U.S. Women's World Cup champs get rare ticker-tape parade

Willie Grace | 7/10/2015, 10:56 a.m.
On a glorious July morning, the 23-member squad that defeated Japan 5-2 before a record-breaking U.S. television audience became the ...
The U.S. Women World Cup champions were honored Friday, July 10th with a ticker-tape parade in New York, a historic and rare moment for female athletes.

NEW YORK (CNN) -- The U.S. Women's World Cup champions were saluted Friday with a ticker-tape parade along New York's vaunted Canyon of Heroes, a historic and rare moment for female athletes.

On a glorious July morning, the 23-member squad that defeated Japan 5-2 before a record-breaking U.S. television audience became the first women's sports team in history bestowed with a parade along a stretch of lower Manhattan where soldiers, kings, astronauts and the Yankees and Giants have been cheered on by hundreds of thousands.

The U.S. Women World Cup champions were honored Friday, July 10th with a ticker-tape parade in New York, a historic and rare moment for female athletes.

The U.S. Women World Cup champions were honored Friday, July 10th with a ticker-tape parade in New York, a historic and rare moment for female athletes.

"Being able to see something like this firsthand is something young girls can only dream of," said Samantha Ruotsi, 20, who came from Buffalo, New York. "I am so proud to have grown up in a country with such strong women and it's an inspiration to be a part of this history."

Indeed, the last time female athletes paraded along the Canyon of Heroes was in 1984, when gold medalists Mary Lou Retton and Cheryl Miller joined other U.S. medal winners -- male and female -- after the Summer Olympics in Los Angeles.

"Women from sports that are dominated by men are finally getting the attention they need," said Lauren Laning, 14, a New Jersey resident. "It's inspiring to young girls."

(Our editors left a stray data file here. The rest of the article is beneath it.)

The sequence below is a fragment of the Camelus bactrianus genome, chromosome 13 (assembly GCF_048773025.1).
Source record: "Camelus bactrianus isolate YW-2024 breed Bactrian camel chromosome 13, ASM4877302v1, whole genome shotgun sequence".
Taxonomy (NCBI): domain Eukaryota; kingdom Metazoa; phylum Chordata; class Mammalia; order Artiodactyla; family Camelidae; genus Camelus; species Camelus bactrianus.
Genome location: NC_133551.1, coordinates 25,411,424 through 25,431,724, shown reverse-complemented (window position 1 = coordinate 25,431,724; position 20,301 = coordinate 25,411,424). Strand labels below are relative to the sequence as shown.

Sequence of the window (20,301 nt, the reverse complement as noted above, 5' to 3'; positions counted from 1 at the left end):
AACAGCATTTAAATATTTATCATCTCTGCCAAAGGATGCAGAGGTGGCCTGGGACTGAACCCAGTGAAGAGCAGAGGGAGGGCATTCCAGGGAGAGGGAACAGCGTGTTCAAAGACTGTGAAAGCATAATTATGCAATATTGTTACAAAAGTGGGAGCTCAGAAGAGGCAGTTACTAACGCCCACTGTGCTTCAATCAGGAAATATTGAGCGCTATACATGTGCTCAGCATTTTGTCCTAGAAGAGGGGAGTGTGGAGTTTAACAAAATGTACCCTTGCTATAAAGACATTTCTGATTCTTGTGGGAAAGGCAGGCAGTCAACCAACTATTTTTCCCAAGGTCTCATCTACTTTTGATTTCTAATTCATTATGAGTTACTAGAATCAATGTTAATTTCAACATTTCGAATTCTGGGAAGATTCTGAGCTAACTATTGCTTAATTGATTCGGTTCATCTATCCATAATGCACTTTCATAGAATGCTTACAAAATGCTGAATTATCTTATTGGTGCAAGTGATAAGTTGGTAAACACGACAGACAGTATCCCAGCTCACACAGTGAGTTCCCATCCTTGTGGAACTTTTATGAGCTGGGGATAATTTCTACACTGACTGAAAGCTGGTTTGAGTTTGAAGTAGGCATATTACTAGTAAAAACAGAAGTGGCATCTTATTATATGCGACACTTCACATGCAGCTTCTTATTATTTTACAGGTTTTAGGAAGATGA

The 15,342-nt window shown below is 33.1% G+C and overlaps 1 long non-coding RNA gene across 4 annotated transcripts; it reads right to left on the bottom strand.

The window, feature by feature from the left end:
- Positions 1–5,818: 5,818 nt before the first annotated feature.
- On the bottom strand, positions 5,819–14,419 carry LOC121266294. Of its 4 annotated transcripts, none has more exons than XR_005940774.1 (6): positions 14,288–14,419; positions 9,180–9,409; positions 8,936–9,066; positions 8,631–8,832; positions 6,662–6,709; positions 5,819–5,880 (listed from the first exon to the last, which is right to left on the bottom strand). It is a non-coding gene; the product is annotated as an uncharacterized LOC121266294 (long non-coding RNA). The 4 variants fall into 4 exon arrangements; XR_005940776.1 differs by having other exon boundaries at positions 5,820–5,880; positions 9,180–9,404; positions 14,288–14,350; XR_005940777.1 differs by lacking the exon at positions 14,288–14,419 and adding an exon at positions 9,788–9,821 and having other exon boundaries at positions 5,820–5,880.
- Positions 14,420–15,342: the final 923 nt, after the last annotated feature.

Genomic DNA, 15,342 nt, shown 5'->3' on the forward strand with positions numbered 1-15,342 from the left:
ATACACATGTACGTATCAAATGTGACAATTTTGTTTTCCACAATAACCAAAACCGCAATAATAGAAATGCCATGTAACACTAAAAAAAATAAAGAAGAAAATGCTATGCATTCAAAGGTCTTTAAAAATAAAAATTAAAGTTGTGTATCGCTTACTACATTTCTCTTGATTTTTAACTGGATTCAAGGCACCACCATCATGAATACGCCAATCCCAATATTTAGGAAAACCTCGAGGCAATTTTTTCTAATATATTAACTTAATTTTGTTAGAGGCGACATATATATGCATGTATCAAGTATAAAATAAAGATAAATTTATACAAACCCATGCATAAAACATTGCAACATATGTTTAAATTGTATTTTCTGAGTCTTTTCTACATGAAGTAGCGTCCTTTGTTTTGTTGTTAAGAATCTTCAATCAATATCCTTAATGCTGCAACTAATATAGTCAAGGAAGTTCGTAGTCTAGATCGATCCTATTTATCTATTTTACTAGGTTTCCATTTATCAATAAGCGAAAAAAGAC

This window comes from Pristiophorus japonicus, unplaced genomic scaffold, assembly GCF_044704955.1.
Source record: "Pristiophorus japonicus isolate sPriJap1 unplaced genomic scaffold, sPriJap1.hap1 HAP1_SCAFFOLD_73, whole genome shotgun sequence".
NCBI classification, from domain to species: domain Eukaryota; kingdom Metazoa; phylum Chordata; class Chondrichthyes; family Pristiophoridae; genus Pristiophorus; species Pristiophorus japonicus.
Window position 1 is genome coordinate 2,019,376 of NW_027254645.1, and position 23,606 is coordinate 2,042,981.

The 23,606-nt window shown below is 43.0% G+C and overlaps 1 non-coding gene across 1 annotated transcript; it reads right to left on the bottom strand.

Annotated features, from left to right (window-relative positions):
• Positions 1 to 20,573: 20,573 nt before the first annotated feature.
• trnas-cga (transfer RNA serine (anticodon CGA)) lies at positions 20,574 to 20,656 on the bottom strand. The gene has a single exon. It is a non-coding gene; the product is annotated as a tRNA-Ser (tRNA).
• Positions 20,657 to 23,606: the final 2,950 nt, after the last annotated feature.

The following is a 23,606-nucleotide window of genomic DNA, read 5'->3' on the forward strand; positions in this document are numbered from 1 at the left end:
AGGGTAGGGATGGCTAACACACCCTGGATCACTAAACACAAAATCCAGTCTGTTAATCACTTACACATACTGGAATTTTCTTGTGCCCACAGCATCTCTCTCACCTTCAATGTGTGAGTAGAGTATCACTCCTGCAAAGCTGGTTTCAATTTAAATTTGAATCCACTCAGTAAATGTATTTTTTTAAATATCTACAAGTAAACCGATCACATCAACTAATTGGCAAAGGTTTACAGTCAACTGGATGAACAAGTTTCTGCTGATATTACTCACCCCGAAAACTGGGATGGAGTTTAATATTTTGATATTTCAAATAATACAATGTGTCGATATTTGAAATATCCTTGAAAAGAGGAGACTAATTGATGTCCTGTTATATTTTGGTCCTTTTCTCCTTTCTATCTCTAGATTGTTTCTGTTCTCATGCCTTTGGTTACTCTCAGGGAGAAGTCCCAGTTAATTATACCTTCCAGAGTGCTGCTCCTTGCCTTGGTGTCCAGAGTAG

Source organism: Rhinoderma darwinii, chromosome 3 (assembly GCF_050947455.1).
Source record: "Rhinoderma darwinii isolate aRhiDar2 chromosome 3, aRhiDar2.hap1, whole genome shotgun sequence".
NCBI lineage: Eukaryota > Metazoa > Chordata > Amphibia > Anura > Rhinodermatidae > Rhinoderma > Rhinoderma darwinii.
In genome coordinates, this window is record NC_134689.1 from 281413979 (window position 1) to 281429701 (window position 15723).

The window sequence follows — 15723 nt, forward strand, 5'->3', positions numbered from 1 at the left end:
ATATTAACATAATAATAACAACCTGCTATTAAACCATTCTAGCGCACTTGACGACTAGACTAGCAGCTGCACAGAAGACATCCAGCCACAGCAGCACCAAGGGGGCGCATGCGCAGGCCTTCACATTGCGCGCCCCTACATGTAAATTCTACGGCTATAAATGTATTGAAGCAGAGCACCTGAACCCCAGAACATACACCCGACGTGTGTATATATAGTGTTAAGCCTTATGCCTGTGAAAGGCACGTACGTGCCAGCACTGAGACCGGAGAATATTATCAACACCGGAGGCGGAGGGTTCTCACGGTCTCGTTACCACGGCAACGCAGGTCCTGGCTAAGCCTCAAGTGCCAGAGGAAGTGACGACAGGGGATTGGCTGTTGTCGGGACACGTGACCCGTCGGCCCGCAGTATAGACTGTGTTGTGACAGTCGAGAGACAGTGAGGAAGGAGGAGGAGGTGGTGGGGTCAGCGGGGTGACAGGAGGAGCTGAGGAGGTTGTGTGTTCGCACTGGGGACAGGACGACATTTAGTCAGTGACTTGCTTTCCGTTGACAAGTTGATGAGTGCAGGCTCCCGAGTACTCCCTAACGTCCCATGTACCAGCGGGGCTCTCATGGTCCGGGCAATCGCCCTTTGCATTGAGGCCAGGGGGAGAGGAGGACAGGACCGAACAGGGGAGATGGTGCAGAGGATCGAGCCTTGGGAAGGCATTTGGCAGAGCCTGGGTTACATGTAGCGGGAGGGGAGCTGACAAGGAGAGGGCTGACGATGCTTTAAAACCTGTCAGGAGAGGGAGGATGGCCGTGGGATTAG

In 1960, the winner of the Olympic gold medal in figure skating, Carol Heiss, was feted with a ticker-tape parade along the Canyon of Heroes. She was a local heroine who grew up in Queens.

There were also parades for Amelia Earhart in 1928, as the first woman to complete a transatlantic flight, and a salute to the women in the armed services in 1951, according to the business improvement group for lower Manhattan, the Downtown Alliance.

"This is a huge moment not just for women's soccer but soccer in general," Greg Lalas, a former U.S. soccer defender and editor-in-chief of MLSsoccer.com, told CNN. "I don't know of a ticker-tape parade for soccer at all... It's amazing what this team did to really bring this entire nation together -- not just for women's soccer but soccer in general."

Floats carried the players from Battery Park to City Hall, where a crowd awaited the team for a massive rally.

Carli Lloyd, who led her team to a record third Women's World Cup and scored three times in Sunday's championship match, summed up the moment on Twitter Friday with a photo of herself among the throngs and the simple hashtage #CHAMPIONS.

For her play, Lloyd was awarded the Golden Ball, signifying she was the best player at the World Cup. She also tied for most goals (six) in the tournament with Celia Sasic of fourth-place Germany.

Sunday victory over the defending champion in Vancouver, British Columbia, gave the Americans their first opportunity to lift the World Cup trophy since 1999.

"We look up to them," New Jersey resident Suzy Massara, 29, said of the players she came to honor at the parade. "Nobody works harder than them. It's so great that they're bringing the nation together."